Confession not enough

Pete Rose's confession merely confirmed the obvious. What's missing, so far, is true remorse.

Originally Published: January 5, 2004
By Jayson Stark | ESPN.com

Let's get this part of the Pete Rose saga straight, right off the old bat:

The big revelation here in Pete Rose Week is not that the Hit King is finally admitting that he bet on baseball.

Pete Rose
Pete Rose's return to the game remains very much in question.

If there was actually anybody left on the continent who still believed he didn't, we've got a major story about the Easter Bunny we'd like to break for you.

If John Dowd was really inventive enough to make up all that stuff in the Dowd Report about Rose placing 412 baseball bets in three months, this guy should never have been a private investigator. He should have been cranking out more best sellers than John Grisham.

So whether you like Rose or dislike him, whether you thought he should be reinstated or you didn't, you should never have been basing that opinion on any na´ve notion that the Hit King never bet on his favorite sport.

If you want to argue that Pete Rose has already paid for his crime, that's a fine argument. But this was never about guilt or innocence. Not anymore.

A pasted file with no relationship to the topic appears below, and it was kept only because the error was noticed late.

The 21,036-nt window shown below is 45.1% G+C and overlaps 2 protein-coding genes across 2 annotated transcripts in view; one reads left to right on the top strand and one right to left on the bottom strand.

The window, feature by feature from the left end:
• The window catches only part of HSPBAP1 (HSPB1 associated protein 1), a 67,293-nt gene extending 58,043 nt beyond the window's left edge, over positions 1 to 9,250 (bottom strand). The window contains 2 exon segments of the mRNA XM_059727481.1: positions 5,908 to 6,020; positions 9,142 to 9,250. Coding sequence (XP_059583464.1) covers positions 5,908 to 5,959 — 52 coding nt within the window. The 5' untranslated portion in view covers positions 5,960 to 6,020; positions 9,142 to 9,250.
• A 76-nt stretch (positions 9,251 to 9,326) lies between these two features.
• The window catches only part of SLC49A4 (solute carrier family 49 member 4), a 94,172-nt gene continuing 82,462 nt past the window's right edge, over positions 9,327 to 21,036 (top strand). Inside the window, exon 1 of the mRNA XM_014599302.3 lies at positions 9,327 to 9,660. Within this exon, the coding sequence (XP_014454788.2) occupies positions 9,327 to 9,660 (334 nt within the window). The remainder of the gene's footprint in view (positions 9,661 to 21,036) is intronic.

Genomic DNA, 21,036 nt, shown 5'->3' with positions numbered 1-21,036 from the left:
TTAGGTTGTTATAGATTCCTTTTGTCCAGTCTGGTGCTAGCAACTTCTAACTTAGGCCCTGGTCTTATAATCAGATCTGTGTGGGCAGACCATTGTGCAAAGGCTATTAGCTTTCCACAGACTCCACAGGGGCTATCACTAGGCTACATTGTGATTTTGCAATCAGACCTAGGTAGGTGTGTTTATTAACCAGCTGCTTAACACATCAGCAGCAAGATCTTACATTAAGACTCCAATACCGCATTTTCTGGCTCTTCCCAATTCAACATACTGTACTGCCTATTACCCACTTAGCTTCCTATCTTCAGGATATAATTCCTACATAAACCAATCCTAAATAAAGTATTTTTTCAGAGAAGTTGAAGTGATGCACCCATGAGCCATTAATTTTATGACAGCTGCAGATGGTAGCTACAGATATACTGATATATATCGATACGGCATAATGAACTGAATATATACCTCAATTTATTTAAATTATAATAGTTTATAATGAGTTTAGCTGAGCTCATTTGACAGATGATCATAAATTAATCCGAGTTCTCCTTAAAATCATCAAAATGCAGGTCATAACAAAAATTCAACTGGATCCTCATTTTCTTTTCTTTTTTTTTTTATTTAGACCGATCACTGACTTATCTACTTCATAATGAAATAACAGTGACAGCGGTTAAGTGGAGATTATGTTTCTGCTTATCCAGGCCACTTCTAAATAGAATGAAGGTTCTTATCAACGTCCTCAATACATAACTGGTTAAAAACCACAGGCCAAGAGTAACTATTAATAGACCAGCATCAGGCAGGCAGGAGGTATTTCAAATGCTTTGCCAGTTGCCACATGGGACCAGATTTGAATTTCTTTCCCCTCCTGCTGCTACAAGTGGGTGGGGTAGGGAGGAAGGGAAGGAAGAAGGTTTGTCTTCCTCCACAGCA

We should recognize that all Rose is doing now is exactly what he was told he had to do if he ever wanted to get back into this sport in any form -- admit he bet on baseball. So he admitted it to Bud Selig 14 months ago. Now he's admitting it in public.

But what you should be judging this week -- as you read Rose's book, as you hear him talking to Charles Gibson on ABC on Thursday -- is whether he has done the other things that Selig and his reps have told the Hit King he has to do. Here are the five questions we wanted answered this week:

1) Has he sufficiently reconfigured his life?

2) Does he now really understand the evils of gambling?

3) Has he apologized -- sincerely and convincingly -- for doing what he did, and for lying about it for nearly 15 years?

4) Has he expressed any true contrition for the damage he did to baseball?

5) And, maybe most importantly, how can this man possibly express the right words to admit to baseball's most heinous crime -- but do it in a way that would make it acceptable to then turn around and reinstate him?

We've now heard and read excerpts from Rose's interview with Gibson on "Prime Time Thursday." We've now read a 10,000-word excerpt from his book, "My Prison Without Bars," which appears in this week's Sports Illustrated. So if we jump to any conclusions now, we concede we're jumping to them without having read the entire book and without having heard the whole interview.

But based on what we've heard and read, here is how we would answer those questions at the moment:

Has he reconfigured his life?
There's no easy way to answer this, short of hiring our own private detective to follow the Hit King 24/7. But we've known Rose long enough and spoken to him enough in recent years to believe there is nothing he wants more than a second chance.